Wednesday, December 22, 2021
In Favour of Universal Design: The Argument for Continued Hybrid Online/In-Person Courses in the Wake of the COVID-19 Pandemic with a Focus on Students with Disabilities
Katherine Benson (University of British Columbia), In Favour of Universal Design: The Argument for Continued Hybrid Online/In-Person Courses in the Wake of the COVID-19 Pandemic with a Focus on Students with Disabilities, SSRN (2021):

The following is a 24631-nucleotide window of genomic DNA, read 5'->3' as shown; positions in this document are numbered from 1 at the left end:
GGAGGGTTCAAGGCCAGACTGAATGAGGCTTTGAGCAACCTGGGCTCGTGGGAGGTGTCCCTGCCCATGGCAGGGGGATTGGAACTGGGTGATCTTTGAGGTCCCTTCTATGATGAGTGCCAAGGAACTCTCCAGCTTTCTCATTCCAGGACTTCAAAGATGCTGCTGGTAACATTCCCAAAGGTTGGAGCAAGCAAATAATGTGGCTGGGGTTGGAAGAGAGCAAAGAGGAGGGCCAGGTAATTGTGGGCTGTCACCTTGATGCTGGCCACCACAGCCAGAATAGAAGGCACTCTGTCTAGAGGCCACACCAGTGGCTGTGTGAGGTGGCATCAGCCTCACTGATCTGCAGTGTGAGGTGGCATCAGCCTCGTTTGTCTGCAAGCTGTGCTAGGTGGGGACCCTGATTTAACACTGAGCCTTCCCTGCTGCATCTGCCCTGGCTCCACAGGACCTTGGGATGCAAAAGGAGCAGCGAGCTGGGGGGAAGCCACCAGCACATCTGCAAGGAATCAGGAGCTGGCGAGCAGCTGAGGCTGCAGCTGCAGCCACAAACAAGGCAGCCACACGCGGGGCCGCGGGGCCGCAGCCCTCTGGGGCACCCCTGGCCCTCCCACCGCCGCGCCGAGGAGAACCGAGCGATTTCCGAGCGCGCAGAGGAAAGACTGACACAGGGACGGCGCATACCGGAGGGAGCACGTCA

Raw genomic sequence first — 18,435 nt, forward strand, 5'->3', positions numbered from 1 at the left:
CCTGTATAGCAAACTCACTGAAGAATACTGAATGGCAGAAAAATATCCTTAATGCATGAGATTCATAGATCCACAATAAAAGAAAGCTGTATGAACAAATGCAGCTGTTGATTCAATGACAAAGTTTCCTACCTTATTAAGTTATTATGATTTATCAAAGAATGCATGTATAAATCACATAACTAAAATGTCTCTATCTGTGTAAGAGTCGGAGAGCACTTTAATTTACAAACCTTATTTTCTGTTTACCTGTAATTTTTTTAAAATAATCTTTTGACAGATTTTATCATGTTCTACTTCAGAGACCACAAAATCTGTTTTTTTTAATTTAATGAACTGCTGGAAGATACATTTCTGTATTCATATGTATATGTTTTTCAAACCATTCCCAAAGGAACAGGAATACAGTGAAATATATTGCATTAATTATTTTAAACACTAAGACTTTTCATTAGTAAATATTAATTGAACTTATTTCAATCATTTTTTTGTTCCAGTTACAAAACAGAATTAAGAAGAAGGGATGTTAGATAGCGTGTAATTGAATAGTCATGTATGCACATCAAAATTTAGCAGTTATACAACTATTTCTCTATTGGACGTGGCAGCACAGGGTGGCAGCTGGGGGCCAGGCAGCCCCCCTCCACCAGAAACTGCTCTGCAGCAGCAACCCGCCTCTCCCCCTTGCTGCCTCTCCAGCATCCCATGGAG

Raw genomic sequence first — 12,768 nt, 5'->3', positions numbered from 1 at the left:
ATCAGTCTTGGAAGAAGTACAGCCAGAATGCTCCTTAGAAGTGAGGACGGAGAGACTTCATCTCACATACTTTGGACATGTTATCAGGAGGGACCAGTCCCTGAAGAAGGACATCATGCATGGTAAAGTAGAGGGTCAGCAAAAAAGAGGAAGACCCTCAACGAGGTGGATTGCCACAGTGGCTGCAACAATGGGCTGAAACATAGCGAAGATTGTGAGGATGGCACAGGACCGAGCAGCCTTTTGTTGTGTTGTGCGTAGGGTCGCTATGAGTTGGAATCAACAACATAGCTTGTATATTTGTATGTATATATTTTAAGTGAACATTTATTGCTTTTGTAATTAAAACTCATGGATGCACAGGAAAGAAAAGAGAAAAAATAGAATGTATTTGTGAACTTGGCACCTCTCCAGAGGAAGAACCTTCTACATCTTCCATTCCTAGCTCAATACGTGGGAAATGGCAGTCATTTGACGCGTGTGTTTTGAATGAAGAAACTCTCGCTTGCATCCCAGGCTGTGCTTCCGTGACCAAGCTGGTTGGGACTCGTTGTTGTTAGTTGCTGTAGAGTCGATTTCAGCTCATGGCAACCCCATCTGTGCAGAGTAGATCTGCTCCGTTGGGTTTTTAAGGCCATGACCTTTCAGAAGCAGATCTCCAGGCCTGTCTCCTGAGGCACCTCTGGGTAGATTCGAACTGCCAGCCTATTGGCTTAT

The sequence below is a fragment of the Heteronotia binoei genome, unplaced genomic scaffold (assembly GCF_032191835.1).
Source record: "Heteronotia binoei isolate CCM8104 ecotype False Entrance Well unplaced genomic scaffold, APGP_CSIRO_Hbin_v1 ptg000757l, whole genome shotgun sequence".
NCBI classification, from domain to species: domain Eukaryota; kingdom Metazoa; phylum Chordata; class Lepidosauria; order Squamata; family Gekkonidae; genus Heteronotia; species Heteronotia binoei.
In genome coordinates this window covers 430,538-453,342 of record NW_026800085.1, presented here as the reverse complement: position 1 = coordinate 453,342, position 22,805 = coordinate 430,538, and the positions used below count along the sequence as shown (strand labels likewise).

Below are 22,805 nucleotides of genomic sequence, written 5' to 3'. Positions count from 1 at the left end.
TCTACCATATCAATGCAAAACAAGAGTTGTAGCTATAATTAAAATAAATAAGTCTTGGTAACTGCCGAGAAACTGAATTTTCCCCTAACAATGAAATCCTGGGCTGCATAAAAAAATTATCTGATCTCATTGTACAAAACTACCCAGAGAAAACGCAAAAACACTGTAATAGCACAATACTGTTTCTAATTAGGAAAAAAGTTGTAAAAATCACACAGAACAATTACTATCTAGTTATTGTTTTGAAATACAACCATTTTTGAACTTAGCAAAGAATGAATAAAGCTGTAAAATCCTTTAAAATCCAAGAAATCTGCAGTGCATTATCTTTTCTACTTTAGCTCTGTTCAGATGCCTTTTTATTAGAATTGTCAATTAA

The global outbreak of the novel 2019-nCoV coronavirus - colloquially referred to as COVID-19 - has had far-reaching implications for post-secondary institutions. There is a tension between post-secondary institutions' desire to provide in-person education and the legal implications of facilitating a situation which carries inherent risks of spreading a novel disease. The first section of this paper makes the argument that hybrid learning - where both online and in-person instruction is made available - is an example of “universal design.” Universal design includes the greatest number of people in post-secondary education and should be embraced by post-secondary institutions as a way to attain their goals of reducing the barriers students have in accessing high-quality education. The second section of this paper makes the argument that delivering classes, which could successfully be offered in an online format, in an in-person-only format while COVID-19 remains active in the community violates both the BC Humans Rights Code and universities’ contractual obligation to provide reasonable accommodation to disabled students. This paper explores what reasonable accommodation means in the face of COVID-19. This paper only explores the legal frameworks present within British Columbia and uses the University of British Columbia as a case study.